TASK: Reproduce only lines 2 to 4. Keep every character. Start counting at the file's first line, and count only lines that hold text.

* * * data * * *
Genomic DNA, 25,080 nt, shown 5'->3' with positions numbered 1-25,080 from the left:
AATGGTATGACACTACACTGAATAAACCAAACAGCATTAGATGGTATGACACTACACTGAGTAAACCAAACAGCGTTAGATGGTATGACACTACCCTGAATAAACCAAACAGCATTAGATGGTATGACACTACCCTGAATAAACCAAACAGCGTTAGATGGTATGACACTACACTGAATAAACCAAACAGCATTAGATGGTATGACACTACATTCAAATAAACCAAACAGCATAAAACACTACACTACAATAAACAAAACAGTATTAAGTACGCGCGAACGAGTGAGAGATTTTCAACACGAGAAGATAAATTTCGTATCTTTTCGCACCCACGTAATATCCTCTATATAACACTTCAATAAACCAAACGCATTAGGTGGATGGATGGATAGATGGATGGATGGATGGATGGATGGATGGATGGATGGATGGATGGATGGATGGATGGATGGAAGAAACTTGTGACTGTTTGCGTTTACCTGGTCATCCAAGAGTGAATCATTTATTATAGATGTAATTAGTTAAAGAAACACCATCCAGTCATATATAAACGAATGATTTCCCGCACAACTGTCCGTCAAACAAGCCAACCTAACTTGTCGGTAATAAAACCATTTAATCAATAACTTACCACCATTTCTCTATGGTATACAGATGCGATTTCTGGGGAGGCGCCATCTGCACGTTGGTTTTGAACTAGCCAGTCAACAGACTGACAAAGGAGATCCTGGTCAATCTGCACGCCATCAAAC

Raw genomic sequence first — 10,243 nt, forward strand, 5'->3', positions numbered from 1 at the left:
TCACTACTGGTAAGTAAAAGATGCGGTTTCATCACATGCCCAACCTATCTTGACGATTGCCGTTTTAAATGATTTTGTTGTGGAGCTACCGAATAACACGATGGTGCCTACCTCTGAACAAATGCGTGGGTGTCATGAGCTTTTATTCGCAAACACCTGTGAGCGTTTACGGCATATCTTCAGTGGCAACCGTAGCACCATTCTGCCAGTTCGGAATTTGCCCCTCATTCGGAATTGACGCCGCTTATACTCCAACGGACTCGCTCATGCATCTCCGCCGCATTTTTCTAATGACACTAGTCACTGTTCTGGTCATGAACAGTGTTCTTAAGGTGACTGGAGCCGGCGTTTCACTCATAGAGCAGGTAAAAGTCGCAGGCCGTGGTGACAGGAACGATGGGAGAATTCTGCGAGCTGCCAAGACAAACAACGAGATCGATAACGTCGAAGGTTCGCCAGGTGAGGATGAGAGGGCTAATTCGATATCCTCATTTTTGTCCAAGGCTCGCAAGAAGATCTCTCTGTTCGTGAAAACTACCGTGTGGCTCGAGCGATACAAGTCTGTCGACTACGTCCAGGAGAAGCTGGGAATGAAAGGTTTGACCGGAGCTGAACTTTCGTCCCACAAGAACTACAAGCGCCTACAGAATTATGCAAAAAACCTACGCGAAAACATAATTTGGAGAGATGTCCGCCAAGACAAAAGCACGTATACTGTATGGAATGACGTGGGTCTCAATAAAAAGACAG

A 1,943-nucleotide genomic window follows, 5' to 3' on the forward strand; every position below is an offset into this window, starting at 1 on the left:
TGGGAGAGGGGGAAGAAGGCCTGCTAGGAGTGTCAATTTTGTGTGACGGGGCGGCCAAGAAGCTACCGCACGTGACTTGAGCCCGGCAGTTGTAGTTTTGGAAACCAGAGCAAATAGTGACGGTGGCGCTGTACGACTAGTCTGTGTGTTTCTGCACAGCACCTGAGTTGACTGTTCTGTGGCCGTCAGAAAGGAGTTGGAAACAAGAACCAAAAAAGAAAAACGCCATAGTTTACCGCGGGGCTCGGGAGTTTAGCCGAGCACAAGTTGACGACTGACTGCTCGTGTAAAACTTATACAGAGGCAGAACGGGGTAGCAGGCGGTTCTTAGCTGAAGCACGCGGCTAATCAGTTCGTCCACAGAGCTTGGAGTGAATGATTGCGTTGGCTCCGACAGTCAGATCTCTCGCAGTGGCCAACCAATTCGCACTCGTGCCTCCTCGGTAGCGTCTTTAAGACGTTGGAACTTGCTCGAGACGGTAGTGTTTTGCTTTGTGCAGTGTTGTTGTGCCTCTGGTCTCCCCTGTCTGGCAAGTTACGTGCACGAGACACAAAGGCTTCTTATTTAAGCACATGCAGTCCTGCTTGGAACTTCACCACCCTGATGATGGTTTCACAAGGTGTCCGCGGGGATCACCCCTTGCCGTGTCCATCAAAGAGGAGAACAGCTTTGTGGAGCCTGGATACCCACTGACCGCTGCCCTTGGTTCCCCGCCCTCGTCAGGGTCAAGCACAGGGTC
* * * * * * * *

AATGGTATGACACTACACTGAATAAACCAAACAGCATTAGATGGTATGACACTACACTGAGTAAACCAAACAGCGTTAGATGGTATGACACTACCCTGAATAAACCAAACAGCATTAGATGGTATGACACTACCCTGAATAAACCAAACAGCGTTAGATGGTATGACACTACACTGAATAAACCAAACAGCATTAGATGGTATGACACTACATTCAAATAAACCAAACAGCATAAAACACTACACTACAATAAACAAAACAGTATTAAGTACGCGCGAACGAGTGAGAGATTTTCAACACGAGAAGATAAATTTCGTATCTTTTCGCACCCACGTAATATCCTCTATATAACACTTCAATAAACCAAACGCATTAGGTGGATGGATGGATAGATGGATGGATGGATGGATGGATGGATGGATGGATGGATGGATGGATGGATGGATGGATGGAAGAAACTTGTGACTGTTTGCGTTTACCTGGTCATCCAAGAGTGAATCATTTATTATAGATGTAATTAGTTAAAGAAACACCATCCAGTCATATATAAACGAATGATTTCCCGCACAACTGTCCGTCAAACAAGCCAACCTAACTTGTCGGTAATAAAACCATTTAATCAATAACTTACCACCATTTCTCTATGGTATACAGATGCGATTTCTGGGGAGGCGCCATCTGCACGTTGGTTTTGAACTAGCCAGTCAACAGACTGACAAAGGAGATCCTGGTCAATCTGCACGCCATCAAAC

Raw genomic sequence first — 10,243 nt, forward strand, 5'->3', positions numbered from 1 at the left:
TCACTACTGGTAAGTAAAAGATGCGGTTTCATCACATGCCCAACCTATCTTGACGATTGCCGTTTTAAATGATTTTGTTGTGGAGCTACCGAATAACACGATGGTGCCTACCTCTGAACAAATGCGTGGGTGTCATGAGCTTTTATTCGCAAACACCTGTGAGCGTTTACGGCATATCTTCAGTGGCAACCGTAGCACCATTCTGCCAGTTCGGAATTTGCCCCTCATTCGGAATTGACGCCGCTTATACTCCAACGGACTCGCTCATGCATCTCCGCCGCATTTTTCTAATGACACTAGTCACTGTTCTGGTCATGAACAGTGTTCTTAAGGTGACTGGAGCCGGCGTTTCACTCATAGAGCAGGTAAAAGTCGCAGGCCGTGGTGACAGGAACGATGGGAGAATTCTGCGAGCTGCCAAGACAAACAACGAGATCGATAACGTCGAAGGTTCGCCAGGTGAGGATGAGAGGGCTAATTCGATATCCTCATTTTTGTCCAAGGCTCGCAAGAAGATCTCTCTGTTCGTGAAAACTACCGTGTGGCTCGAGCGATACAAGTCTGTCGACTACGTCCAGGAGAAGCTGGGAATGAAAGGTTTGACCGGAGCTGAACTTTCGTCCCACAAGAACTACAAGCGCCTACAGAATTATGCAAAAAACCTACGCGAAAACATAATTTGGAGAGATGTCCGCCAAGACAAAAGCACGTATACTGTATGGAATGACGTGGGTCTCAATAAAAAGACAG